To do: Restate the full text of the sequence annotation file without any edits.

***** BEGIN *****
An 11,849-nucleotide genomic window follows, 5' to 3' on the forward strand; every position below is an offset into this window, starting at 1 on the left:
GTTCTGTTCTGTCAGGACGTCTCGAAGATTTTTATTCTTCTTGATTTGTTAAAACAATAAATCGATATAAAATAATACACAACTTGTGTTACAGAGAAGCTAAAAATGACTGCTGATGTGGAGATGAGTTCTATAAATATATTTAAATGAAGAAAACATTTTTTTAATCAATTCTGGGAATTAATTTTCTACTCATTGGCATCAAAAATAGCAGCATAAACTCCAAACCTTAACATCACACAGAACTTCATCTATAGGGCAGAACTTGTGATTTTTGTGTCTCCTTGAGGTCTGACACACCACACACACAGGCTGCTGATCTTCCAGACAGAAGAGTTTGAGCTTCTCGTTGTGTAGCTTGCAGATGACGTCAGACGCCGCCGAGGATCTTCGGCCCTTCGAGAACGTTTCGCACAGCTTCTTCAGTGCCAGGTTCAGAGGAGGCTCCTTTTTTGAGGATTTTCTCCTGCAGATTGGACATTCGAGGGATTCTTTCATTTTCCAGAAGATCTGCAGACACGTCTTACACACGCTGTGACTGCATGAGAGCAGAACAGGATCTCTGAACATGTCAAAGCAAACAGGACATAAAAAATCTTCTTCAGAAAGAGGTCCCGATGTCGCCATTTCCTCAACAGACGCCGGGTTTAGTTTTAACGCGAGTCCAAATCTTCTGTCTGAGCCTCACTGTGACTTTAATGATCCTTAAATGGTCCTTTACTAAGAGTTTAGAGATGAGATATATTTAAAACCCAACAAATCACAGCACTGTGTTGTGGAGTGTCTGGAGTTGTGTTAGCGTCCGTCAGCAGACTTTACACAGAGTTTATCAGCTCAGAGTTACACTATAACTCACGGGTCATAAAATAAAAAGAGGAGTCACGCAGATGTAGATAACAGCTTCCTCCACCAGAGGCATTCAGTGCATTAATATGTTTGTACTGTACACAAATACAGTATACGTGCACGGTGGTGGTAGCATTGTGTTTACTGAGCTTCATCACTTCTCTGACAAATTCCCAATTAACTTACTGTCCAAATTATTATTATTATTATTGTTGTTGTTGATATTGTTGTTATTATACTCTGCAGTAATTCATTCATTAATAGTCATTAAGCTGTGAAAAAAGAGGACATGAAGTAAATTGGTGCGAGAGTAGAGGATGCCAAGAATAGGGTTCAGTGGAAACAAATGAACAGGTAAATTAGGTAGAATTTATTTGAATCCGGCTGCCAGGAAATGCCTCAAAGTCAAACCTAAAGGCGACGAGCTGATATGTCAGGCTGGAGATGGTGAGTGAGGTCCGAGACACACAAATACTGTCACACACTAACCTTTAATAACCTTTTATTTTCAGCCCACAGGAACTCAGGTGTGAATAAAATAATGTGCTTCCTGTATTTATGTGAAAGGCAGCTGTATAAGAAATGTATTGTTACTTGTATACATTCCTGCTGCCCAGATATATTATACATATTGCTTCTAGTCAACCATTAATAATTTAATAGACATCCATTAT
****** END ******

An 11,849-nucleotide genomic window follows, 5' to 3' on the forward strand; every position below is an offset into this window, starting at 1 on the left:
GTTCTGTTCTGTCAGGACGTCTCGAAGATTTTTATTCTTCTTGATTTGTTAAAACAATAAATCGATATAAAATAATACACAACTTGTGTTACAGAGAAGCTAAAAATGACTGCTGATGTGGAGATGAGTTCTATAAATATATTTAAATGAAGAAAACATTTTTTTAATCAATTCTGGGAATTAATTTTCTACTCATTGGCATCAAAAATAGCAGCATAAACTCCAAACCTTAACATCACACAGAACTTCATCTATAGGGCAGAACTTGTGATTTTTGTGTCTCCTTGAGGTCTGACACACCACACACACAGGCTGCTGATCTTCCAGACAGAAGAGTTTGAGCTTCTCGTTGTGTAGCTTGCAGATGACGTCAGACGCCGCCGAGGATCTTCGGCCCTTCGAGAACGTTTCGCACAGCTTCTTCAGTGCCAGGTTCAGAGGAGGCTCCTTTTTTGAGGATTTTCTCCTGCAGATTGGACATTCGAGGGATTCTTTCATTTTCCAGAAGATCTGCAGACACGTCTTACACACGCTGTGACTGCATGAGAGCAGAACAGGATCTCTGAACATGTCAAAGCAAACAGGACATAAAAAATCTTCTTCAGAAAGAGGTCCCGATGTCGCCATTTCCTCAACAGACGCCGGGTTTAGTTTTAACGCGAGTCCAAATCTTCTGTCTGAGCCTCACTGTGACTTTAATGATCCTTAAATGGTCCTTTACTAAGAGTTTAGAGATGAGATATATTTAAAACCCAACAAATCACAGCACTGTGTTGTGGAGTGTCTGGAGTTGTGTTAGCGTCCGTCAGCAGACTTTACACAGAGTTTATCAGCTCAGAGTTACACTATAACTCACGGGTCATAAAATAAAAAGAGGAGTCACGCAGATGTAGATAACAGCTTCCTCCACCAGAGGCATTCAGTGCATTAATATGTTTGTACTGTACACAAATACAGTATACGTGCACGGTGGTGGTAGCATTGTGTTTACTGAGCTTCATCACTTCTCTGACAAATTCCCAATTAACTTACTGTCCAAATTATTATTATTATTATTGTTGTTGTTGATATTGTTGTTATTATACTCTGCAGTAATTCATTCATTAATAGTCATTAAGCTGTGAAAAAAGAGGACATGAAGTAAATTGGTGCGAGAGTAGAGGATGCCAAGAATAGGGTTCAGTGGAAACAAATGAACAGGTAAATTAGGTAGAATTTATTTGAATCCGGCTGCCAGGAAATGCCTCAAAGTCAAACCTAAAGGCGACGAGCTGATATGTCAGGCTGGAGATGGTGAGTGAGGTCCGAGACACACAAATACTGTCACACACTAACCTTTAATAACCTTTTATTTTCAGCCCACAGGAACTCAGGTGTGAATAAAATAATGTGCTTCCTGTATTTATGTGAAAGGCAGCTGTATAAGAAATGTATTGTTACTTGTATACATTCCTGCTGCCCAGATATATTATACATATTGCTTCTAGTCAACCATTAATAATTTAATAGACATCCATTAT